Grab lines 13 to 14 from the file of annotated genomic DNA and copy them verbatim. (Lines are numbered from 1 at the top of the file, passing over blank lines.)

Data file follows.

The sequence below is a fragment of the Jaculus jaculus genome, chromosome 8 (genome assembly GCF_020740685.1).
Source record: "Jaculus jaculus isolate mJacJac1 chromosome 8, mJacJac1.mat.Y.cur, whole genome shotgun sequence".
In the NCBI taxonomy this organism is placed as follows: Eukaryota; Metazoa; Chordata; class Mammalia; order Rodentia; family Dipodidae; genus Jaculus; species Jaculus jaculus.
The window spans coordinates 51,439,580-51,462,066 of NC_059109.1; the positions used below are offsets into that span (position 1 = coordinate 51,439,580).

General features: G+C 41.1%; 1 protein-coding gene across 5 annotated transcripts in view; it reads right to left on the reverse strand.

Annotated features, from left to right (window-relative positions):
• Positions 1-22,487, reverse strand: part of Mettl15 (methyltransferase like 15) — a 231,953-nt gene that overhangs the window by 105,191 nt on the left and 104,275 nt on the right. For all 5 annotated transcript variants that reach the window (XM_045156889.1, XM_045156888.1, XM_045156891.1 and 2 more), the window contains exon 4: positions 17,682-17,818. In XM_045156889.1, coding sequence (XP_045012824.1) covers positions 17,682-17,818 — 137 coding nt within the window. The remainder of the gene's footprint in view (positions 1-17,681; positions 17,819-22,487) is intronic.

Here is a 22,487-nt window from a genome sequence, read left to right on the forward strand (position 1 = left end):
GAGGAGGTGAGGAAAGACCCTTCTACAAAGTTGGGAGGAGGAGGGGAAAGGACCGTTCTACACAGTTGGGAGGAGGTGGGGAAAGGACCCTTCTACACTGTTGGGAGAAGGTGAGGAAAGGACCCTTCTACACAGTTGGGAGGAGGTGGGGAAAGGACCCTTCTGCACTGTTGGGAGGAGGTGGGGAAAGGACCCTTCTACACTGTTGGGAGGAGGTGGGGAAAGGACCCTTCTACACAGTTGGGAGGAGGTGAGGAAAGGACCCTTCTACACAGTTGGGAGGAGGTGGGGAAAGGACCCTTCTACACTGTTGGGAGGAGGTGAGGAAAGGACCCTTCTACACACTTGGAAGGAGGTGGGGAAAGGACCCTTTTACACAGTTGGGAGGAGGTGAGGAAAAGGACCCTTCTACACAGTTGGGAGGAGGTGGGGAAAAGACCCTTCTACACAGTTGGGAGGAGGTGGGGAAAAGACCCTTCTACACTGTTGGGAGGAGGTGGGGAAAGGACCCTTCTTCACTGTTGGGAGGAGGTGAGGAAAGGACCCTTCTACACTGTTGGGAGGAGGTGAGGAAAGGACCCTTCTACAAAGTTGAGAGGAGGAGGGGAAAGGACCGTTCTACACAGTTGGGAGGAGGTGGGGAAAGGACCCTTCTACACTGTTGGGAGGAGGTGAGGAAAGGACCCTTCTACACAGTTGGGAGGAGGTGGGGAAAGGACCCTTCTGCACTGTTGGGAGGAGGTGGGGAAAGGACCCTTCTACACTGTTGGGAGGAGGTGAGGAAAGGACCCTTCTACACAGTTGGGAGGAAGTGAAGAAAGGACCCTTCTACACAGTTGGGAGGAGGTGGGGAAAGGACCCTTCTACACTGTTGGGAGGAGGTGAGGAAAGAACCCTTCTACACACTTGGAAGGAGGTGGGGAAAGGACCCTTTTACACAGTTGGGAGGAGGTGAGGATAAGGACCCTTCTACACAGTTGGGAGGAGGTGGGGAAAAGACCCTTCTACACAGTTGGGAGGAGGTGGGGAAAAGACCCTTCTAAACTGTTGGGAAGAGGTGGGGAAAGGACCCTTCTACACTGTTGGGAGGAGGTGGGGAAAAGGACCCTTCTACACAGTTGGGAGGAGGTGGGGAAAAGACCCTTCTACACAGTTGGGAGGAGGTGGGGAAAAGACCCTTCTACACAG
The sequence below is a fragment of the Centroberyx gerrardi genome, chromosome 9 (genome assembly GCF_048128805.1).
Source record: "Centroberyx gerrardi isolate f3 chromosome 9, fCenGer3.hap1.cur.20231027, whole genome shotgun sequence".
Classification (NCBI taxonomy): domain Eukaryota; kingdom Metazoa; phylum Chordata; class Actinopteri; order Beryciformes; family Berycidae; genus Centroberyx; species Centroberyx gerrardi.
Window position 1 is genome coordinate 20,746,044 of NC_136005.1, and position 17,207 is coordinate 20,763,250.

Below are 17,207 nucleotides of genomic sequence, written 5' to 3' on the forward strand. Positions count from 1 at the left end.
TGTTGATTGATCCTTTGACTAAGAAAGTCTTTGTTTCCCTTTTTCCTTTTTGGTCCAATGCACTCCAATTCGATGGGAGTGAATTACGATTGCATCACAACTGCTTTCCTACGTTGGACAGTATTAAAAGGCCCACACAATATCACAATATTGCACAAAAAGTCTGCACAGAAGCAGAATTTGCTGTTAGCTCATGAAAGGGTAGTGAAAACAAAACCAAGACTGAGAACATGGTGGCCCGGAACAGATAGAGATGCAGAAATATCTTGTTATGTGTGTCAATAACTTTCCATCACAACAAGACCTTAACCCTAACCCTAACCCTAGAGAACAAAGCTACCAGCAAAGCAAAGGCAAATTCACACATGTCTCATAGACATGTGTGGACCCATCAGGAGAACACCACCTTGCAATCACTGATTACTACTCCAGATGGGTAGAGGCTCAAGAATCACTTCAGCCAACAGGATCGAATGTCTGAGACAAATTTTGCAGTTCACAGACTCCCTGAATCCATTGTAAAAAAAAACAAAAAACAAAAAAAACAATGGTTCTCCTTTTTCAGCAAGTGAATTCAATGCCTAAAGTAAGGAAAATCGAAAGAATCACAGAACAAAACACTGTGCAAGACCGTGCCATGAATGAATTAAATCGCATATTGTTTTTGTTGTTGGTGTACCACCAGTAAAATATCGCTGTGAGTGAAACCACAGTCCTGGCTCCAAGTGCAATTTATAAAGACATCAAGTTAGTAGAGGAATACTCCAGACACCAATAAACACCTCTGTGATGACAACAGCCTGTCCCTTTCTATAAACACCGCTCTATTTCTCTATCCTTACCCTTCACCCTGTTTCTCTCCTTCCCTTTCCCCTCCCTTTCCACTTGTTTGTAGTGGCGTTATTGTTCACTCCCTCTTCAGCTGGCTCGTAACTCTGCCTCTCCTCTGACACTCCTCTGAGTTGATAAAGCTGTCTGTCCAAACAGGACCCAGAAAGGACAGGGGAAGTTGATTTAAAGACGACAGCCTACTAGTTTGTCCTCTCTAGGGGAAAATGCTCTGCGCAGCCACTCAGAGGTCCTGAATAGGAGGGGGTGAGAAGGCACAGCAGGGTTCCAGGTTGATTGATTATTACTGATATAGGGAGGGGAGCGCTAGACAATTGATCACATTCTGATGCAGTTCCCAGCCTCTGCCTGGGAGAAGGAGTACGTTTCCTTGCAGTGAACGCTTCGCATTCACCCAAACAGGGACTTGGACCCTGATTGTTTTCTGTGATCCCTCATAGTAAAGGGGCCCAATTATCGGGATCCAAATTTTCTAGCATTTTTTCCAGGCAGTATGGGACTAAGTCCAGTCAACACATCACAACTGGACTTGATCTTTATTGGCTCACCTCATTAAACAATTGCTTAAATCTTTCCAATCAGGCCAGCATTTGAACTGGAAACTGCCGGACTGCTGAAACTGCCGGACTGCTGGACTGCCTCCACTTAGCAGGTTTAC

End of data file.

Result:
Window position 1 is genome coordinate 20,746,044 of NC_136005.1, and position 17,207 is coordinate 20,763,250.

Below are 17,207 nucleotides of genomic sequence, written 5' to 3' on the forward strand. Positions count from 1 at the left end.